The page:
A black hole is a very high concentration of mass exercizing an enormous strong gravitation force. Even light cannot escape that force.

A supermassive black hole is a black hole with a mass of an order of magnitude between 10^5 and 10^10 (hundreds of thousands and tens of billions) of solar masses. It is currently thought that most, if not all galaxies, including the Milky Way, contain supermassive black holes at their galactic centers. Most smaller black holes are generated from collapsing stars, which range up to perhaps 10 solar masses. The minimal supermassive black hole is in the range of a hundred thousand solar masses. There is a lot of evidence that Sagittarius A* is the supermassive black hole residing at the center of the Milky Way, calculated to have a mass of 3.7 million solar masses.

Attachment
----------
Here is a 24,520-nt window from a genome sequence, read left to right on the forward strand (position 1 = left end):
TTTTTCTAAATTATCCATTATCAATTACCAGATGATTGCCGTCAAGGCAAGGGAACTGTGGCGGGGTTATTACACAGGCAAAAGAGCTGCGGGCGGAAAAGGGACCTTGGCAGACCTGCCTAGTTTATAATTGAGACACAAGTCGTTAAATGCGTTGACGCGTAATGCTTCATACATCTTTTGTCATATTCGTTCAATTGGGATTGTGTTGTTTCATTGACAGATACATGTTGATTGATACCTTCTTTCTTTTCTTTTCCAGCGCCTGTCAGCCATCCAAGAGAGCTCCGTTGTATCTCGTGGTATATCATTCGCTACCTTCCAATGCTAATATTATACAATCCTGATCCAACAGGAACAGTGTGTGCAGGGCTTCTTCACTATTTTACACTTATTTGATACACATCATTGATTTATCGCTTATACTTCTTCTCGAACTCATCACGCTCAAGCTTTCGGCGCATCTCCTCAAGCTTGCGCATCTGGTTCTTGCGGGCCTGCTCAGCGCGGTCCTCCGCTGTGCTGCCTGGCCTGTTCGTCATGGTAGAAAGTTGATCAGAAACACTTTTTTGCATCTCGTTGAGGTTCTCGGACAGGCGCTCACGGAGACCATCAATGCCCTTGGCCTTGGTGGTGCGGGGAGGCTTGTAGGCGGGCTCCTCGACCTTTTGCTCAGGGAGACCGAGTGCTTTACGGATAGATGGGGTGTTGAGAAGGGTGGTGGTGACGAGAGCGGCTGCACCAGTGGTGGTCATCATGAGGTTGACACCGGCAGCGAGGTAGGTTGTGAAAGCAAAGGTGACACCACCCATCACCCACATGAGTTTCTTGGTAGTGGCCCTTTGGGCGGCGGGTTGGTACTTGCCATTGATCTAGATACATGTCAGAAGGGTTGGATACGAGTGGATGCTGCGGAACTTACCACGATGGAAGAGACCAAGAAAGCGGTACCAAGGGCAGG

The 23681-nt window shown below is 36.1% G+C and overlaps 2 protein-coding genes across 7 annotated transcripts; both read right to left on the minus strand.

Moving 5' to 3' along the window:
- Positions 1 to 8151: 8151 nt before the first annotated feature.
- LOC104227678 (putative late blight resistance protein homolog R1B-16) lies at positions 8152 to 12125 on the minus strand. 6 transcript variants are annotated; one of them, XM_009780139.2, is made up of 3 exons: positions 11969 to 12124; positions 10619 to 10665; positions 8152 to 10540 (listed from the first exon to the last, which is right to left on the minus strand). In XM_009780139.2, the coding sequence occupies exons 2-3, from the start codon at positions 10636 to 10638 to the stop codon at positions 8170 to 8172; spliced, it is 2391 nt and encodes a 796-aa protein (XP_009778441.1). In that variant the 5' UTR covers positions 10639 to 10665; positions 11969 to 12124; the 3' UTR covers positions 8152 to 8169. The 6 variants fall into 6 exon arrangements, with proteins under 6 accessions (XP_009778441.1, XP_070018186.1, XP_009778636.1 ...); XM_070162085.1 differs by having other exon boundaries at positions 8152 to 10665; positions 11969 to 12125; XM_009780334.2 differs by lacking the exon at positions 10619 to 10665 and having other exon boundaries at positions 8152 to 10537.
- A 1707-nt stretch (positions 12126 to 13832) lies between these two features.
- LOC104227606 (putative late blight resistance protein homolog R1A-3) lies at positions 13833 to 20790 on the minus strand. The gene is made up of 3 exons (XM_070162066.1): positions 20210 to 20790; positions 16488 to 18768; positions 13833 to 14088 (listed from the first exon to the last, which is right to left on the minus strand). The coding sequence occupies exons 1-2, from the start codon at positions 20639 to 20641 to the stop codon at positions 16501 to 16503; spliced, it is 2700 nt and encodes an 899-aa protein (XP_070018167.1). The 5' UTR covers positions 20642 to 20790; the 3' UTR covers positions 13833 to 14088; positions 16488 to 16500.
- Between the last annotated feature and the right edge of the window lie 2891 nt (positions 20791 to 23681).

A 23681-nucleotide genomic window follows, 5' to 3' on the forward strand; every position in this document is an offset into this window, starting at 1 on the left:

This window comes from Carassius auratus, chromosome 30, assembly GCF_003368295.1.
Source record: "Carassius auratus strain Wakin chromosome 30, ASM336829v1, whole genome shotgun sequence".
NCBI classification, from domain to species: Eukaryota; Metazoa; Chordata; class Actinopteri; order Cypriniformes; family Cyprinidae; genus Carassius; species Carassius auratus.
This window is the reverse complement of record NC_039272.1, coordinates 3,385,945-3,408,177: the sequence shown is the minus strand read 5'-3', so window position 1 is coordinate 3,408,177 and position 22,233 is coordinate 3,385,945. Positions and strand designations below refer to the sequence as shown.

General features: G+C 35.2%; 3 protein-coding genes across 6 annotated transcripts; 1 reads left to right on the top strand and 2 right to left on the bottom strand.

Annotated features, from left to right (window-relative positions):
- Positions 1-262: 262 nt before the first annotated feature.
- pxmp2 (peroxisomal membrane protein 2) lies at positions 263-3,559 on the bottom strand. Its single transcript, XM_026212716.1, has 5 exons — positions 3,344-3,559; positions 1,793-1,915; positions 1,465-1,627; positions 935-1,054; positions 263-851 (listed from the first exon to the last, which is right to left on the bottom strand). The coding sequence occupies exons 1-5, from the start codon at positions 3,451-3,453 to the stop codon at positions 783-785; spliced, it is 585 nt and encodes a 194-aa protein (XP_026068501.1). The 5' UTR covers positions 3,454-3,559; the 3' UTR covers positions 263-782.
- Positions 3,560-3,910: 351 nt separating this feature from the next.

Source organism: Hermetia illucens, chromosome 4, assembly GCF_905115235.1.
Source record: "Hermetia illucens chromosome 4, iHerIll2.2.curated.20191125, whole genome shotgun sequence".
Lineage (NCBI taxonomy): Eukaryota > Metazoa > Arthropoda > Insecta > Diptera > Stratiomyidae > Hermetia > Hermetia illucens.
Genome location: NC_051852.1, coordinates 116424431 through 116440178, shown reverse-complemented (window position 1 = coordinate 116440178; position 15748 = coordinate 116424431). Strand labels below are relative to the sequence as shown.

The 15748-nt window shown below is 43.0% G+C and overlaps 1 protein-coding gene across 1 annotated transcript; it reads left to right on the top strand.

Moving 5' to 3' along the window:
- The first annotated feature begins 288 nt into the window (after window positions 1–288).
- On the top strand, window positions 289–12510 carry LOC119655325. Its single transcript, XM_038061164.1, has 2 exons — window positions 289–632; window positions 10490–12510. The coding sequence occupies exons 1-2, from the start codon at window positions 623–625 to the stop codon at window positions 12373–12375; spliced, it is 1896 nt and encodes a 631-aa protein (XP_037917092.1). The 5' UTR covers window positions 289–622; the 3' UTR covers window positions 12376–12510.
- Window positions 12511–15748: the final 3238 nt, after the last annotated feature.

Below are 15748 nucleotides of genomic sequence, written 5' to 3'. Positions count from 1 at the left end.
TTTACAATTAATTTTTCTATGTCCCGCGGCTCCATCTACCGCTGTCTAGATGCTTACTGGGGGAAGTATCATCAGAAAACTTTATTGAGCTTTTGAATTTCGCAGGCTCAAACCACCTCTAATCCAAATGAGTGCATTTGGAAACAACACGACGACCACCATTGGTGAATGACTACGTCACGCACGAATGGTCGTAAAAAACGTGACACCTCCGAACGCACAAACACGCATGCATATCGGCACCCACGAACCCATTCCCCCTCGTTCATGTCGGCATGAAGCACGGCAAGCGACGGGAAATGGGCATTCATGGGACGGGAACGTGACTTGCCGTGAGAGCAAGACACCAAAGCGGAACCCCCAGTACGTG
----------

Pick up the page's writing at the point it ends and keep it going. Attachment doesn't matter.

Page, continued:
The hole itself is invisible, you see its surroundings in the galactic centre, to be found in the constellation "Sagittarius".
The first picture shows an artist's conception (top) of a supermassive black hole drawing material from a nearby star. At the bottom: images believed to show a supermassive black hole devouring a star in galaxy RXJ 1242-11, at the left side: X-ray image, at the right side: optical image.

This 400 by 900 lightyear mosaic of several Chandra images of the central region of our Milky Way galaxy reveals hundreds of white stars, neutron stars and small black holes bathed in an incandescent fog of multimillion-degree gas. The supermassive black hole at the center of the galaxy is located inside the bright white patch in the center of the image. The colors indicate X-ray energy bands: red (low) - green (medium) - blue (high).
A still more accurate photo is given in the third picture.
The white spots indicate the real centre.



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